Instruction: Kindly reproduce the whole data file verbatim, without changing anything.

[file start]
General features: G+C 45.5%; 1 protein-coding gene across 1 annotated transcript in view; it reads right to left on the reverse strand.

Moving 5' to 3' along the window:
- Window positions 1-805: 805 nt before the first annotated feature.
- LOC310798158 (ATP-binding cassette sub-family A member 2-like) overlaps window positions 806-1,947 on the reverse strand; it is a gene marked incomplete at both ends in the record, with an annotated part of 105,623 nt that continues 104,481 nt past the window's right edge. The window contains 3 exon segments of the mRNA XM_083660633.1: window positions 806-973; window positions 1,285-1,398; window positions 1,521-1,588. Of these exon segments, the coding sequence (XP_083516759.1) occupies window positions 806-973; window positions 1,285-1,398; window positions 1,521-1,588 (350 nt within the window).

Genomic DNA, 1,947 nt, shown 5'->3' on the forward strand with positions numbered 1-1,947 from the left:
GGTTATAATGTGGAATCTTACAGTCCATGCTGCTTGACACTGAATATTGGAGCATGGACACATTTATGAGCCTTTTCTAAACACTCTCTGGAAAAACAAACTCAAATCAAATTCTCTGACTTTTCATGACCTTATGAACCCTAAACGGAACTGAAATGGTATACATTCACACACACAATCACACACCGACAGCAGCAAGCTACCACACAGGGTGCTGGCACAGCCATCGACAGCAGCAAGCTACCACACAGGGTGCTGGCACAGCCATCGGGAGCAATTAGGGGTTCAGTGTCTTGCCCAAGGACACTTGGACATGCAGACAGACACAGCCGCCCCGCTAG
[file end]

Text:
General features: G+C 45.5%; 1 protein-coding gene across 1 annotated transcript in view; it reads right to left on the reverse strand.

Moving 5' to 3' along the window:
- Window positions 1-805: 805 nt before the first annotated feature.
- LOC310798158 (ATP-binding cassette sub-family A member 2-like) overlaps window positions 806-1,947 on the reverse strand; it is a gene marked incomplete at both ends in the record, with an annotated part of 105,623 nt that continues 104,481 nt past the window's right edge. The window contains 3 exon segments of the mRNA XM_083660633.1: window positions 806-973; window positions 1,285-1,398; window positions 1,521-1,588. Of these exon segments, the coding sequence (XP_083516759.1) occupies window positions 806-973; window positions 1,285-1,398; window positions 1,521-1,588 (350 nt within the window).

Genomic DNA, 1,947 nt, shown 5'->3' on the forward strand with positions numbered 1-1,947 from the left:
GGTTATAATGTGGAATCTTACAGTCCATGCTGCTTGACACTGAATATTGGAGCATGGACACATTTATGAGCCTTTTCTAAACACTCTCTGGAAAAACAAACTCAAATCAAATTCTCTGACTTTTCATGACCTTATGAACCCTAAACGGAACTGAAATGGTATACATTCACACACACAATCACACACCGACAGCAGCAAGCTACCACACAGGGTGCTGGCACAGCCATCGACAGCAGCAAGCTACCACACAGGGTGCTGGCACAGCCATCGGGAGCAATTAGGGGTTCAGTGTCTTGCCCAAGGACACTTGGACATGCAGACAGACACAGCCGCCCCGCTAG